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Why Did PayPal Change Its Mind About Bitcoin?

In one of the biggest moves related to bitcoin in 2020, PayPal has decided to embrace the cryptocurrency, along with Ether, Bitcoin Cash, and Litecoin. PayPal is the largest institution in existence when it comes to fintech companies around the world, and there is no other brand that is more synonymous with online payments. While PayPal only has plans to allow their users to hold value in bitcoin and three altcoins for now, it’s likely these integrations will grow and expand over time. For now, the largest benefit of this move by PayPal for bitcoin may be as a sort of stamp of approval from one of the most reputable and trusted digital financial institutions.

PayPal has made an abrupt change in course on Bitcoin

PayPal Was Not Always a Fan of Bitcoin

PayPal has a somewhat mixed history when it comes to bitcoin. In the earliest days, many people wanted to trade bitcoin in a peer-to-peer manner via PayPal, but this proved difficult for a variety of reasons. The main issue was that PayPal transactions are reversible but bitcoin transactions are basically final after one confirmation. This led to a large amount of fraudulent activity related to bitcoin trades on the PayPal platform. Instead of looking into this matter deeply, PayPal turned off a large number of Bitcoin users by basically making it clear that PayPal users are on their own in situations of fraudulent bitcoin trades. For a long period of time, the main way to trade between PayPal and bitcoin was via a niche virtual currency exchange known as VirWox.

Despite this, there have also been signs over the years that PayPal may eventually embrace bitcoin and other cryptocurrency. For example, Braintree, which is a subsidiary of PayPal, actually enabled bitcoin payments as far back as 2015. Although, these payments were not true Bitcoin transactions, as they could only be made via a Coinbase account.

You can even go back further to 2014 to find a statement from the eBay CEO, which still owned PayPal at the time, where he made it clear that the auction site was actively considering the integration of bitcoin.

By 2016, it became increasingly clear that PayPal would eventually launch some sort of cryptocurrency integration on their platform, as Xapo CEO Wences Casares joined PayPal’s Board of Directors.

Eventually, PayPal’s largest foray into the bitcoin market took place in 2018 through a partnership with Coinbase in which users were able to instantly withdraw dollars in their Coinbase account to their PayPal accounts.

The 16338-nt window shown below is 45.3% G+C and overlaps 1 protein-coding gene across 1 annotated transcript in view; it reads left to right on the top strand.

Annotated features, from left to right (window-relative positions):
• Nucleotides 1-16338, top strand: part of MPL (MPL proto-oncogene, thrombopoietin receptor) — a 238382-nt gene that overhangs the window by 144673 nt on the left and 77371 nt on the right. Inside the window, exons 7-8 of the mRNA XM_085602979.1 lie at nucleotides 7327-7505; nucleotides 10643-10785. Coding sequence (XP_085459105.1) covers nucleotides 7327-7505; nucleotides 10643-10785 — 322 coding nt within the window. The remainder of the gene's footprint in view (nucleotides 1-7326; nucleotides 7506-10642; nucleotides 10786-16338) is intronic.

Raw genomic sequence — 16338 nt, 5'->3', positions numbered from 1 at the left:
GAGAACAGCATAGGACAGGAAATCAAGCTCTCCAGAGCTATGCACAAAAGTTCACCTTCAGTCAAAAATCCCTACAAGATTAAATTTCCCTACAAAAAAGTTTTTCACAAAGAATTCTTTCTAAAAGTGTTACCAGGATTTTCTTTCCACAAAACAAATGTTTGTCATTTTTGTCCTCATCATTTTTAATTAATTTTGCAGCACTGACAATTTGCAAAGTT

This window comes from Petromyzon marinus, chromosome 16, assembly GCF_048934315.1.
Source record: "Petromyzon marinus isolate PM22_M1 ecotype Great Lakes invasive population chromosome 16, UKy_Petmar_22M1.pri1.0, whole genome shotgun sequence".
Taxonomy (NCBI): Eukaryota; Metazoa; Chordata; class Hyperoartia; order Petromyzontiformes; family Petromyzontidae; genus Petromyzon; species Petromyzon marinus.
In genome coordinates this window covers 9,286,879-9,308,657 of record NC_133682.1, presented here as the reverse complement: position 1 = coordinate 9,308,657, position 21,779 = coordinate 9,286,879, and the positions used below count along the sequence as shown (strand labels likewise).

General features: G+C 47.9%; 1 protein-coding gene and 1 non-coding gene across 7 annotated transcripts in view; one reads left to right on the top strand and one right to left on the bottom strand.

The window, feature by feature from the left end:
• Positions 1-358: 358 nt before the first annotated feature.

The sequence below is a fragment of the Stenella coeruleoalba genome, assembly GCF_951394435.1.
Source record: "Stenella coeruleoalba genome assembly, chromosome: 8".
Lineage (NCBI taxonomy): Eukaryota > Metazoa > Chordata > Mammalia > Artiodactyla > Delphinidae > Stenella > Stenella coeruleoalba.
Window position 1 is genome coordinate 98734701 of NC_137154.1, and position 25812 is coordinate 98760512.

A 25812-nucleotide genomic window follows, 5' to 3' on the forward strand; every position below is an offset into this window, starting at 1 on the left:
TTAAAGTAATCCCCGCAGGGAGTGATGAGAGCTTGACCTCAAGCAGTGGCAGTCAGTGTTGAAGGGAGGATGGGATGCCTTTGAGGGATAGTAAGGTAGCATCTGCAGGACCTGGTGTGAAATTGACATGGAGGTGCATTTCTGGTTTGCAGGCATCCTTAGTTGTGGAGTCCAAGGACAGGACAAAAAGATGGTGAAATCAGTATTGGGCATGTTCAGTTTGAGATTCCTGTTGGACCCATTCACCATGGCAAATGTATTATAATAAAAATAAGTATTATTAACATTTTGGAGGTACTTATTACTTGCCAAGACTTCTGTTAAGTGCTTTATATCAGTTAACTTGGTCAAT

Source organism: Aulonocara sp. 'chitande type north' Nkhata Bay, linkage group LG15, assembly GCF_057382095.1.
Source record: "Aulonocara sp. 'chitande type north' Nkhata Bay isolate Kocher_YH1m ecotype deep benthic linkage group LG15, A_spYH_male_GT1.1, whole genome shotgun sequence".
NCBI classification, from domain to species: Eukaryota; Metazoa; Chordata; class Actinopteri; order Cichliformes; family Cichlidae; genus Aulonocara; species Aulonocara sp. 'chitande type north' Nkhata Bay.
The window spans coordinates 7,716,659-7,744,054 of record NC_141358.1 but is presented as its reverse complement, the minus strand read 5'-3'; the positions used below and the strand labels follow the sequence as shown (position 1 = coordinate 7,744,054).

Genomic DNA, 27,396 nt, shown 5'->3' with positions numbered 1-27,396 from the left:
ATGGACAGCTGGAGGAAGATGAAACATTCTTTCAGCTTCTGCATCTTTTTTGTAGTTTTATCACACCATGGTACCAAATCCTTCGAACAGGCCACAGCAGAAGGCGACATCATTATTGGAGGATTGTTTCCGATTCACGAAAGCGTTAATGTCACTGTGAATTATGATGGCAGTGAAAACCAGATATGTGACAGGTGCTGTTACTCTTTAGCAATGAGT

Despite all of this bitcoin-related activity over the years, the original CEO of PayPal, Bill Harris, was still referring to bitcoin as a pump-and-dump scam as recently as 2018.

  • What Happens Next?

It should be made clear that the bitcoin integration that is currently being rolled out to PayPal users is rather limited. For now, PayPal users will only be able to convert their dollars into bitcoin, Ether, Bitcoin Cash, or Litecoin. While this limited functionality has been mocked in some circles, the reality is that enabling PayPal’s more than 300 million users to convert fiat currency into cryptocurrency with the click of a button is a big deal.

Sure, bitcoin functionality on PayPal is rather sparse right now, but the fintech giant has already made it clear that bitcoin and other cryptocurrencies will be enabled as a source of funds for payments made via the PayPal platform in 2021. And things are unlikely to end there. While PayPal users are unable to take full custody of their bitcoin today, it’s likely that this is a short-term measure due to concerns around the security of funds and potential regulatory issues. As these problems around security and regulation are solved over time, it’s likely that PayPal users and users of any other digital banking platform will be able to take full control over their own Bitcoin private keys. This is simply a continuation of a trend where the worlds of cryptocurrency and fintech will merge together over time. More cryptocurrency companies like Coinbase will continue to look more like traditional fintech companies over time, and fintech institutions like PayPal and Square will also continue to integrate bitcoin and other crypto assets more tightly into their apps.

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